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My daughter was diagnosed at about 17 months old. She was breastfed and there were problems from the start. Her BM's fit the description of "over milk production" but they were totally gross. (TMI alert * green with fat moucus)

She was hospitalized with dehydration and many UTI infections before being diagnosed because of the "D" and vommiting.

She was later diagnosed with Eosinophilic Esophagitus when she was 6.

From everything we have learned here... there is gluten in breastmilk and therefore as soon as the infant's immune system starts working on it's own, Celiac Disease is a possiblity.

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My daughter was diagnosed at about 17 months old. She was breastfed and there were problems from the start. Her BM's fit the description of "over milk production" but they were totally gross. (TMI alert * green with fat moucus)

She was hospitalized with dehydration and many UTI infections before being diagnosed because of the "D" and vommiting.

She was later diagnosed with Eosinophilic Esophagitus when she was 6.

From everything we have learned here... there is gluten in breastmilk and therefore as soon as the infant's immune system starts working on it's own, Celiac Disease is a possiblity.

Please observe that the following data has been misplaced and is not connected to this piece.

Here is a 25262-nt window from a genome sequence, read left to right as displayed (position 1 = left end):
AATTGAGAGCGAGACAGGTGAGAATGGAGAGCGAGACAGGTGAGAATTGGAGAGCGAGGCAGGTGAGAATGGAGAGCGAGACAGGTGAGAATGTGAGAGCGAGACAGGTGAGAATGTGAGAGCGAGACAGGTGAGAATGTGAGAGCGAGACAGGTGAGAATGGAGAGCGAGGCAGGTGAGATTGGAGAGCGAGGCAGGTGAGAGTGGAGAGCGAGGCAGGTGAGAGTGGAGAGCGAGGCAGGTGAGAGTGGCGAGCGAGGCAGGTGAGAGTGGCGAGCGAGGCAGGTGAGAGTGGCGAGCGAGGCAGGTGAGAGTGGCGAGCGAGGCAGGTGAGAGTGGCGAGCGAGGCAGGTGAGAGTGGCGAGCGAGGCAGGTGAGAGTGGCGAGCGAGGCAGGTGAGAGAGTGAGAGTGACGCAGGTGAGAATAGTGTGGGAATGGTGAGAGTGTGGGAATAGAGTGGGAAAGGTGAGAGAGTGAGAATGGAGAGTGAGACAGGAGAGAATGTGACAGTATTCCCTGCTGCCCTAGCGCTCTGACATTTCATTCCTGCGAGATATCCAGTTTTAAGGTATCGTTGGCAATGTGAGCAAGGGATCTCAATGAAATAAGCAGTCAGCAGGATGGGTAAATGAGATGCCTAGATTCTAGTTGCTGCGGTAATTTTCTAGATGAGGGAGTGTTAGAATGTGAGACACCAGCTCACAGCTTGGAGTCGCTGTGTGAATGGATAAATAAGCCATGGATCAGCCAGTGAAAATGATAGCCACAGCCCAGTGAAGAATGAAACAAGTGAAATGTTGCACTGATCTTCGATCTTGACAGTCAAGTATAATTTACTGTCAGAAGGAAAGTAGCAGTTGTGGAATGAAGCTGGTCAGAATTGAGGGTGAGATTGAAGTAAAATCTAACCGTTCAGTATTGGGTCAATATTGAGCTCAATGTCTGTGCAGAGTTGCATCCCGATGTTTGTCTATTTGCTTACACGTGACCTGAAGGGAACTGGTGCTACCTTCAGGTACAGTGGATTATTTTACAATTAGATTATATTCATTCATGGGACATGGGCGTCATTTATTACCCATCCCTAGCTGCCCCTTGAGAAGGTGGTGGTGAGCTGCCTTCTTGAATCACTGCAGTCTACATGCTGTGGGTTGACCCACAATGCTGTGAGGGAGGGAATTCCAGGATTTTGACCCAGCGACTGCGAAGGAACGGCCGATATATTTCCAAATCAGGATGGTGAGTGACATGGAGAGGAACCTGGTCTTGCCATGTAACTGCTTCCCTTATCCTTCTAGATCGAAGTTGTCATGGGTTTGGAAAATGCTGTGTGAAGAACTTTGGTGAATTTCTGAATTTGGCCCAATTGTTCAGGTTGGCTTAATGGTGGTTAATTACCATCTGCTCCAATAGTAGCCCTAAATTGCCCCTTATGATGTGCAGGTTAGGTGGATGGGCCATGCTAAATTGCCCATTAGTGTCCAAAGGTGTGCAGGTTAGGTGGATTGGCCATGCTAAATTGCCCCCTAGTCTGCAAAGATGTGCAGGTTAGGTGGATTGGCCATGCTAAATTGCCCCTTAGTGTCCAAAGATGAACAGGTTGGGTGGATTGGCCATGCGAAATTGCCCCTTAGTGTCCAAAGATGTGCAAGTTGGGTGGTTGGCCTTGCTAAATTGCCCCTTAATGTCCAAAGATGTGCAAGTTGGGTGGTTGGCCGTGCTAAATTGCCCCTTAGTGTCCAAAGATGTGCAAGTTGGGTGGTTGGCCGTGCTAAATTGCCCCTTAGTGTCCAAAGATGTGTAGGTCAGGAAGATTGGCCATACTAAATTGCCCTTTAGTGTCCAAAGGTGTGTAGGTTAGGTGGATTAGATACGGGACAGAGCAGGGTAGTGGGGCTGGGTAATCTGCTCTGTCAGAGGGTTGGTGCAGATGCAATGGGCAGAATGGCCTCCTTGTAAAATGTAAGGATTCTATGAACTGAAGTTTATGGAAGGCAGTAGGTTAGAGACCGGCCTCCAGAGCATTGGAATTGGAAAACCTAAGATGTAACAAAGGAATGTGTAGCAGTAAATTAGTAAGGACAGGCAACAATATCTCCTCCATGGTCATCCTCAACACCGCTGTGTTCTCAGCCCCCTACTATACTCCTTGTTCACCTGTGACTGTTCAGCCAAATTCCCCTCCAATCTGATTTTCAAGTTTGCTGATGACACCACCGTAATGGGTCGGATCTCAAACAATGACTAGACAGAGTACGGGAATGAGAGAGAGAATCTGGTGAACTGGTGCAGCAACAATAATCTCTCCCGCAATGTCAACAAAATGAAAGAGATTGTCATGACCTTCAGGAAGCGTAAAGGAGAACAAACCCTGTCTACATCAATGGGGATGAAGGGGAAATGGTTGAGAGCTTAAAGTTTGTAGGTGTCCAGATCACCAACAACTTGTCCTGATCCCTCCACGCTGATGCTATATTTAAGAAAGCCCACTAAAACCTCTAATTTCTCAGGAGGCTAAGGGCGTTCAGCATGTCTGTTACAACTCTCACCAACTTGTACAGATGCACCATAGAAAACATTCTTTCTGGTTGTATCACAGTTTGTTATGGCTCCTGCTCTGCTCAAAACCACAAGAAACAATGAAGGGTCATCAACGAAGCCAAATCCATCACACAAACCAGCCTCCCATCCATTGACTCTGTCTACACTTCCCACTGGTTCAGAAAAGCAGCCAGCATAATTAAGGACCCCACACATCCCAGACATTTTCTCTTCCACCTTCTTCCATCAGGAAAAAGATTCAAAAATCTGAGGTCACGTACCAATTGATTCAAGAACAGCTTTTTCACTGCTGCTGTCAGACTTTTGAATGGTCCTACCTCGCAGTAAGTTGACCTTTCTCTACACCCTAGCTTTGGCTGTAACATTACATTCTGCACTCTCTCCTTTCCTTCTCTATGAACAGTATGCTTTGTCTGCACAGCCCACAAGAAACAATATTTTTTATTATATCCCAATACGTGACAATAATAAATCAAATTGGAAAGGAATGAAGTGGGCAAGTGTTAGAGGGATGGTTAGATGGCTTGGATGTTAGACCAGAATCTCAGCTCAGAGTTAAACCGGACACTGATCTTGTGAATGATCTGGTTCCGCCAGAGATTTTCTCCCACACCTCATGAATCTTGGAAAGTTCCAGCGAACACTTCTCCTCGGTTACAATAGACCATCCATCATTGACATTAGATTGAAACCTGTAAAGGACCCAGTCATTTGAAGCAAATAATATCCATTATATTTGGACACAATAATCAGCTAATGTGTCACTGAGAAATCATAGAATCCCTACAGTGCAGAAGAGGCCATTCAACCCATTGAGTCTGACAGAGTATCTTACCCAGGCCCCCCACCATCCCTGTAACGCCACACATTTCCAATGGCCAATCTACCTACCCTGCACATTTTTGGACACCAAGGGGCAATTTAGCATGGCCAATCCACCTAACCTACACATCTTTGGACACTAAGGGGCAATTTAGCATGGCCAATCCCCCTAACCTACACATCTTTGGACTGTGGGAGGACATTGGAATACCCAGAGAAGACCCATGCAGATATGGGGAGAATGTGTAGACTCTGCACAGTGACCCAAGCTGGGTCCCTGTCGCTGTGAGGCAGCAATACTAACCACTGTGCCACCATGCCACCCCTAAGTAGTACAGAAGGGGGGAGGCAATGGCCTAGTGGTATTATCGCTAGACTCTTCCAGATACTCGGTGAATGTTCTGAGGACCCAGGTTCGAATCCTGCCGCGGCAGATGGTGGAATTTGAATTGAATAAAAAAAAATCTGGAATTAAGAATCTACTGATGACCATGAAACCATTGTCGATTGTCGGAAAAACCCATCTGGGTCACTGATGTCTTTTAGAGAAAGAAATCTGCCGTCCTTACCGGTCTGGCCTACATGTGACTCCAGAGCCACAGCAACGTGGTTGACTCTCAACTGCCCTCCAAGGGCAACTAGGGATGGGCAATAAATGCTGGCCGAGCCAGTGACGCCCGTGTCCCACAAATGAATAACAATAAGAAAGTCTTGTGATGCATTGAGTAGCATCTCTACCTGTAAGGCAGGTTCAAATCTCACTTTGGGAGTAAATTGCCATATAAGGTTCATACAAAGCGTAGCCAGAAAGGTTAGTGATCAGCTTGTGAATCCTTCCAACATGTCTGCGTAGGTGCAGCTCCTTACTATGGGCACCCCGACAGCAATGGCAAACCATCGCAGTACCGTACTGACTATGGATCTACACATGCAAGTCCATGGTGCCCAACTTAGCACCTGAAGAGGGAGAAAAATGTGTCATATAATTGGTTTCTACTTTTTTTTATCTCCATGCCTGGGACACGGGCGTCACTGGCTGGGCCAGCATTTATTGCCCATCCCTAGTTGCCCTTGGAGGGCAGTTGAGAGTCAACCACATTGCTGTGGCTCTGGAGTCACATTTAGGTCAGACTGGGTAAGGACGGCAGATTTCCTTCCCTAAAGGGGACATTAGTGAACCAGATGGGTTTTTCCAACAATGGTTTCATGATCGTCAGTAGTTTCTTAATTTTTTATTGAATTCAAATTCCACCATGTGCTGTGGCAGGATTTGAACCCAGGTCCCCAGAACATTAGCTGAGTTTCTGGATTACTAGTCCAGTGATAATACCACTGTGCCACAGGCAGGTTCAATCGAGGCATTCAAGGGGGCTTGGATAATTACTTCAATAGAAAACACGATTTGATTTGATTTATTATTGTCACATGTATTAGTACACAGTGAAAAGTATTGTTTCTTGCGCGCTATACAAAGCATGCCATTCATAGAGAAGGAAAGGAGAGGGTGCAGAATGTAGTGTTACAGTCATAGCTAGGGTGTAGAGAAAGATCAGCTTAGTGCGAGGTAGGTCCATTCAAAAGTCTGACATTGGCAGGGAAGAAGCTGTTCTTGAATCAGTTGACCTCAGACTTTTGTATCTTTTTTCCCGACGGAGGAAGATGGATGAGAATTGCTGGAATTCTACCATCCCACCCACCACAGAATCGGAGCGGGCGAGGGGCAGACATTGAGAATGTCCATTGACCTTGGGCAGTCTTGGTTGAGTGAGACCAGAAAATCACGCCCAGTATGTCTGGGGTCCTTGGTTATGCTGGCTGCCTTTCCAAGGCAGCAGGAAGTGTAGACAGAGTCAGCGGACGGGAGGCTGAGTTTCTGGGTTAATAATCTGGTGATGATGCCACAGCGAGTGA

How long did it take for you daughter to heal? We suspect my 12 month old may have celiac or gluten sensitivity. He vomits (sometimes severely) after eating wheat/gluten. He also has a big belly. I know babies have bellies but even his daycare caretakers comment on how they love his belly. He was breastfed until about 10-11 months old. I kept getting conflicting info about gluten in breastmilk so we didn't know if we should take him off breastmilk or not. So we decided to just go against the advice of some doctors and lactation consultants and put him on formula because my gut feeling was that is what we needed to do. He still has that belly and he is so tiny for his age. He's almost 13 months old and still fits in some 9 month clothes. He was has gone from the 75th-90th percentiles in height and weight to the 5th percentile for height and 25th for weight. Now his dad and I are both really small in height and weight so maybe that's it, but I just wonder. He never had vomitting issues with breastmilk but I wonder if he does have celiac how long it would take his body to heal and if he will have that belly forever or what.